Though the wild winds of tumult roll, and trade war escalations strike fear into the American farmer, the New York Times is now noting that financial markets are apparently “stabilizing” and assumedly pricing in some of the risk and conflict around US /relations.
“The S&P 500 rose modestly at the start of trading in New York, after European benchmarks recorded similar gains. Asian markets fell slightly,” write unnamed New York Times writers this morning. “The American stock benchmark rebounded off its steepest loss since early January, a drop that reflected the realization that the trade war between the United States and China is not likely to end anytime soon.”
To put the past week’s activities in a nutshell, markets receded after a sudden American increase in tariffs on Chinese goods. The White House suggested the Chinese should not retaliate – but they did anyway. Chinese diplomats and others indicated to the press that they would not be bullied into excepting one-way tariff increases without some countermeasure.
Now, this morning after the bell, some of the bloodshed on index leaders appears to have ebbed as the S&P 500 and DJIA are both up from opening numbers (around 10:00am).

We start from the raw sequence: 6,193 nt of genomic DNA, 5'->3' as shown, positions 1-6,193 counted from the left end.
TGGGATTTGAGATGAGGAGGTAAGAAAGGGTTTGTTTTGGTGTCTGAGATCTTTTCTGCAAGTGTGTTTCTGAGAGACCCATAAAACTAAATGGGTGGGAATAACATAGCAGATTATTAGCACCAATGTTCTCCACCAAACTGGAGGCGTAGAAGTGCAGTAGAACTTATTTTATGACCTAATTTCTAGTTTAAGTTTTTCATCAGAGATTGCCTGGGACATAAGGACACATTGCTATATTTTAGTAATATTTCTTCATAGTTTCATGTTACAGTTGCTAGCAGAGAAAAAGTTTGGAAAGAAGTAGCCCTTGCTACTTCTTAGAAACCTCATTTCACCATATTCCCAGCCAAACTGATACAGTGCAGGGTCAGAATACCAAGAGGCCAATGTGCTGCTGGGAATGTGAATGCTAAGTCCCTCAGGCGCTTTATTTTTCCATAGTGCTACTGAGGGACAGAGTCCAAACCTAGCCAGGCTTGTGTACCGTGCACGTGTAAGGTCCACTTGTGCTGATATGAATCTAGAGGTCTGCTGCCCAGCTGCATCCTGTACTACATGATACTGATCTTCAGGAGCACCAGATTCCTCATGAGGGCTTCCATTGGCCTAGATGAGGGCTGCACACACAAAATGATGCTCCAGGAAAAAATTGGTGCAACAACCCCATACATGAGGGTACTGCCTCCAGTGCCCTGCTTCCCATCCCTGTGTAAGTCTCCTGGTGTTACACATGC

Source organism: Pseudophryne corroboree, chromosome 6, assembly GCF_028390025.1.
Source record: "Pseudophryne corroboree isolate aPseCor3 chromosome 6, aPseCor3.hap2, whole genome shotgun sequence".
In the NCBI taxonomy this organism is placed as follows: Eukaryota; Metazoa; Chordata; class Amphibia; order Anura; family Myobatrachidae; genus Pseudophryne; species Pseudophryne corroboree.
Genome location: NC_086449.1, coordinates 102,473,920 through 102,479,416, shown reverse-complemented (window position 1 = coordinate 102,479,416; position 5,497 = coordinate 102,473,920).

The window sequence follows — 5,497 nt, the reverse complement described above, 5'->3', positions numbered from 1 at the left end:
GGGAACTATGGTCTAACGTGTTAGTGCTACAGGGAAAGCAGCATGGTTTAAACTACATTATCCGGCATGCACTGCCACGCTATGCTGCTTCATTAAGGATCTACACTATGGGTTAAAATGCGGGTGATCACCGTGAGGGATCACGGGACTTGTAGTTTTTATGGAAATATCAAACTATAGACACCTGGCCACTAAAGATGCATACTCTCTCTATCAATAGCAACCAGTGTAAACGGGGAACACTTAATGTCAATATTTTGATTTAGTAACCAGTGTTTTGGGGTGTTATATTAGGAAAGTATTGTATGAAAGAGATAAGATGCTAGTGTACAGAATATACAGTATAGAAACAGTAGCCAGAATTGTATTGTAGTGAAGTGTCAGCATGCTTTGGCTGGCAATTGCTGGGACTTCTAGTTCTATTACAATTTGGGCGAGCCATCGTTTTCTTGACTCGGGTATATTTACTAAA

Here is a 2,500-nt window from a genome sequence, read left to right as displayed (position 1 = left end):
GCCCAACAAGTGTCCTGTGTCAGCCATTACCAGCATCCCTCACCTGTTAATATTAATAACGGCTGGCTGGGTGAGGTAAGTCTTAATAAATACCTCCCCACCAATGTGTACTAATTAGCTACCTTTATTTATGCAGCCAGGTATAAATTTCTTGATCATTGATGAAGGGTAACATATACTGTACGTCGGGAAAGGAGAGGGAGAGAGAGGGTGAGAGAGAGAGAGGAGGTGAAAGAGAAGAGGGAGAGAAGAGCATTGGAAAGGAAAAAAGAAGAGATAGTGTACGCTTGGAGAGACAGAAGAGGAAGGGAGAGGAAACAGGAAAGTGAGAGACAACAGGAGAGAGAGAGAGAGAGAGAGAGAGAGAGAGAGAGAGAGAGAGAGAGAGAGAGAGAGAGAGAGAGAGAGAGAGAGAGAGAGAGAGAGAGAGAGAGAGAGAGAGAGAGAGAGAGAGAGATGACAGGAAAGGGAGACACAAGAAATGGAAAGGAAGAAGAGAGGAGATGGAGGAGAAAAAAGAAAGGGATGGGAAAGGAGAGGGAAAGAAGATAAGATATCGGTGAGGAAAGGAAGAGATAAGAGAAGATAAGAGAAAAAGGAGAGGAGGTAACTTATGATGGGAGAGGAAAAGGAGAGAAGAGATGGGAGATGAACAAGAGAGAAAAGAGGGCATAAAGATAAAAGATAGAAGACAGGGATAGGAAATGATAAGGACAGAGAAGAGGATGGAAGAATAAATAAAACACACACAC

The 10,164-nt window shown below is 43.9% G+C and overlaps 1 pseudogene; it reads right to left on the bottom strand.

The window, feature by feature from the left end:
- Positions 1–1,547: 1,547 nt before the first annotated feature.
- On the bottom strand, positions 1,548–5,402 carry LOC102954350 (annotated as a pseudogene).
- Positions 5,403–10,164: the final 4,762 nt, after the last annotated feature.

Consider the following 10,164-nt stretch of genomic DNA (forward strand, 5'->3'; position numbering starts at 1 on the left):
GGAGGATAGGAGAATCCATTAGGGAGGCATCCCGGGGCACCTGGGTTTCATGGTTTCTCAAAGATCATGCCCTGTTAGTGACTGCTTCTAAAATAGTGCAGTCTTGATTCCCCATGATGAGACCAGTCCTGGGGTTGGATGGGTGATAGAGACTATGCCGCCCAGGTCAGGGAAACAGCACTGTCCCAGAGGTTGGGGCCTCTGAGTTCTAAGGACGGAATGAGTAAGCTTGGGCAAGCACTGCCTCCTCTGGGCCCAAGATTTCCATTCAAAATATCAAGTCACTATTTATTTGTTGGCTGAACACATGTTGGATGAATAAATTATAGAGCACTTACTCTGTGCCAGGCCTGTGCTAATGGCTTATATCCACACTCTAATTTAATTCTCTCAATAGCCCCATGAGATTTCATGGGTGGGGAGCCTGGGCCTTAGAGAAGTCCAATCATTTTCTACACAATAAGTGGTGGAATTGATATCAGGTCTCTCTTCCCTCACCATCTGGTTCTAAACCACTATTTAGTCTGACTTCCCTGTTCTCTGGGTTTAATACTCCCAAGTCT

That’s likely to be cold comfort to investors as they look for additional reactions to the rapid ratcheting up of trade conflict.
With billions more dollars in tariffs now placed on both American and Chinese goods being exported from one country to the other, analysts suggest we will see other market consequences within a few weeks – that’s how long it takes for tariff realities to go into effect, according to economic estimates.
In other words, while markets may be “stabilizing” to the current reality, there are other realities to come, and they may not be so stable in the future.
Keep an eye out as we continue to chronicle the reactions to trade changes in real time – day by day as markets respond and investors and analysts look to an uncertain future.